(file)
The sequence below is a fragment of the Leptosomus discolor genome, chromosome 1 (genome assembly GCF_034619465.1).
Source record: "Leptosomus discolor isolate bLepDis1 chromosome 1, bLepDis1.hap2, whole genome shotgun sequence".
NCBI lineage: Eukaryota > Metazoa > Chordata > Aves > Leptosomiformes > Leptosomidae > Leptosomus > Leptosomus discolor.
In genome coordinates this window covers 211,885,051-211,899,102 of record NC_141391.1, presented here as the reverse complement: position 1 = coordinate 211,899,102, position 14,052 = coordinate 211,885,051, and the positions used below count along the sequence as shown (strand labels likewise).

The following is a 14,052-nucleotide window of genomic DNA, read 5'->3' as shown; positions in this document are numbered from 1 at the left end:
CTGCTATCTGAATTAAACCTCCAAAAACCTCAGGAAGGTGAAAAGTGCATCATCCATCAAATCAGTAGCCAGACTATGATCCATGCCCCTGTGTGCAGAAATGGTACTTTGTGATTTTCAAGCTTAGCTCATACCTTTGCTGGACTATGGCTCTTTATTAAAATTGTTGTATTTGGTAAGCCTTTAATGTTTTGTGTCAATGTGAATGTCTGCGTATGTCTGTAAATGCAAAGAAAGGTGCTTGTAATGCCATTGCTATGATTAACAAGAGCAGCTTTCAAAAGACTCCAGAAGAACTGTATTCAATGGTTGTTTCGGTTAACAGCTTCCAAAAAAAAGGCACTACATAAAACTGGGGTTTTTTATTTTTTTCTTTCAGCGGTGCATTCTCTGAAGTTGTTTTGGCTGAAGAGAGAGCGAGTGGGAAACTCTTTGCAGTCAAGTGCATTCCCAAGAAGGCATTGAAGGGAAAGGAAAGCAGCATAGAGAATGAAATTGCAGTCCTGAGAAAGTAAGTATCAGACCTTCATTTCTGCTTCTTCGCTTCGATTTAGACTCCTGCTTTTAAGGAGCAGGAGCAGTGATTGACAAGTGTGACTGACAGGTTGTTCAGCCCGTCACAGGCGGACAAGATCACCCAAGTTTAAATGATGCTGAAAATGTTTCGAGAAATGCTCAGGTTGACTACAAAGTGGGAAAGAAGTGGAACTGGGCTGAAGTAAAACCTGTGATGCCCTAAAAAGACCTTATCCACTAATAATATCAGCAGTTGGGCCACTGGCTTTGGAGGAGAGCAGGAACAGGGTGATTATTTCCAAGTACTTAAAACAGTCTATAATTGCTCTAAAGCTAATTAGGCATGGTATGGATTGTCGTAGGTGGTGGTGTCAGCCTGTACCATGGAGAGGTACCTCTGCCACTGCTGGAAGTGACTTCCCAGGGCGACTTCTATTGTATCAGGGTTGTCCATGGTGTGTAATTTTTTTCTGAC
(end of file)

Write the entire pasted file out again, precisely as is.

The sequence below is a fragment of the Leptosomus discolor genome, chromosome 1 (genome assembly GCF_034619465.1).
Source record: "Leptosomus discolor isolate bLepDis1 chromosome 1, bLepDis1.hap2, whole genome shotgun sequence".
NCBI lineage: Eukaryota > Metazoa > Chordata > Aves > Leptosomiformes > Leptosomidae > Leptosomus > Leptosomus discolor.
In genome coordinates this window covers 211,885,051-211,899,102 of record NC_141391.1, presented here as the reverse complement: position 1 = coordinate 211,899,102, position 14,052 = coordinate 211,885,051, and the positions used below count along the sequence as shown (strand labels likewise).

The following is a 14,052-nucleotide window of genomic DNA, read 5'->3' as shown; positions in this document are numbered from 1 at the left end:
CTGCTATCTGAATTAAACCTCCAAAAACCTCAGGAAGGTGAAAAGTGCATCATCCATCAAATCAGTAGCCAGACTATGATCCATGCCCCTGTGTGCAGAAATGGTACTTTGTGATTTTCAAGCTTAGCTCATACCTTTGCTGGACTATGGCTCTTTATTAAAATTGTTGTATTTGGTAAGCCTTTAATGTTTTGTGTCAATGTGAATGTCTGCGTATGTCTGTAAATGCAAAGAAAGGTGCTTGTAATGCCATTGCTATGATTAACAAGAGCAGCTTTCAAAAGACTCCAGAAGAACTGTATTCAATGGTTGTTTCGGTTAACAGCTTCCAAAAAAAAGGCACTACATAAAACTGGGGTTTTTTATTTTTTTCTTTCAGCGGTGCATTCTCTGAAGTTGTTTTGGCTGAAGAGAGAGCGAGTGGGAAACTCTTTGCAGTCAAGTGCATTCCCAAGAAGGCATTGAAGGGAAAGGAAAGCAGCATAGAGAATGAAATTGCAGTCCTGAGAAAGTAAGTATCAGACCTTCATTTCTGCTTCTTCGCTTCGATTTAGACTCCTGCTTTTAAGGAGCAGGAGCAGTGATTGACAAGTGTGACTGACAGGTTGTTCAGCCCGTCACAGGCGGACAAGATCACCCAAGTTTAAATGATGCTGAAAATGTTTCGAGAAATGCTCAGGTTGACTACAAAGTGGGAAAGAAGTGGAACTGGGCTGAAGTAAAACCTGTGATGCCCTAAAAAGACCTTATCCACTAATAATATCAGCAGTTGGGCCACTGGCTTTGGAGGAGAGCAGGAACAGGGTGATTATTTCCAAGTACTTAAAACAGTCTATAATTGCTCTAAAGCTAATTAGGCATGGTATGGATTGTCGTAGGTGGTGGTGTCAGCCTGTACCATGGAGAGGTACCTCTGCCACTGCTGGAAGTGACTTCCCAGGGCGACTTCTATTGTATCAGGGTTGTCCATGGTGTGTAATTTTTTTCTGAC